Cutting edge mobile devices, easy access, younger consumers – pick one and there's a reason why the United States is fast moving from paper-based payments activity to electronically-based, mobile payments that can be made anytime from any location. As businesses and individuals make the transition to more ACH cards and prepaid stored value tools as a mainstream mode of payment, they need to be mindful of risks attached to the changing landscape in the payments industry. Those risks are a major concern of the Retail Payments Risk Forum, the research division of the Federal Reserve Bank of Atlanta. By the end of the year, the Atlanta bank will be the sole repository of all paper-based transactions that come through the Fed. The move was facilitated by the Federal Reserve Payments Study that found a growing preference of electronic payments nationwide has caused a significant decline in the use of paper checks. "Payments are quickly migrating from paper to electronic format," Cindy Merritt, the forum's assistant director, told BankInfoSecurity. "We're seeing a lot more activity on the part of telecoms, which are starting to provide services on a prepaid basis via the mobile channel. They are allowing consumers to make payments and have those payments appear on their phone bills." Non-traditional channels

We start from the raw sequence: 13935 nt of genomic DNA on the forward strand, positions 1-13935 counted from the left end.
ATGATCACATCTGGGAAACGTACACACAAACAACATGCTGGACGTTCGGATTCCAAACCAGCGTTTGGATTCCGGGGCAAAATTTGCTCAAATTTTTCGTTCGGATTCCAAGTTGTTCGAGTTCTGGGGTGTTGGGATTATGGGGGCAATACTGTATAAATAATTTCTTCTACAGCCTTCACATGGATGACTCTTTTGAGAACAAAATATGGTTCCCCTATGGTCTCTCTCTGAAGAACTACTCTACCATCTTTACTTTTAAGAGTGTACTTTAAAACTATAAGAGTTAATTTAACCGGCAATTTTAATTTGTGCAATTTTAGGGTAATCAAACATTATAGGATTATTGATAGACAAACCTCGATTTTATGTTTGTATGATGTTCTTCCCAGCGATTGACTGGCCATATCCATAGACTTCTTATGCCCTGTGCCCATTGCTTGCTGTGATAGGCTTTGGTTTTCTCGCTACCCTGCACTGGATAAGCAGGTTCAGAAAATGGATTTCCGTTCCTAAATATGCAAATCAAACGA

One result of all this cross-fertilization in the payments industry is the broadening of services to people who are considered under and unbanked - those who have little or no connection to traditional banking services. Either because they prefer to rely on stored-value accounts or can't afford the fees associated with traditional banking, the movement to electronic payments by this population through a host of non-traditional financial service providers is undeniable, said Merritt. Recently, the Retail Payments Risk Forum held an Emerging Retail Payments Risk Issues Conference that focused on prepaid options and the impact that globalization and social networks are having on changes in the payments industry. While paying bills and shopping online through mobile devices may be a convenience to the general population, they have particular importance to the 18 percent of individuals who the Federal Deposit Insurance Corporation estimates have little or no banking services, the website reported. "Younger consumers don't necessarily see the need for a traditional banking relationship, and they are also big users of social networks," Merritt said. "We're seeing the confluence of all of these technologies and channels."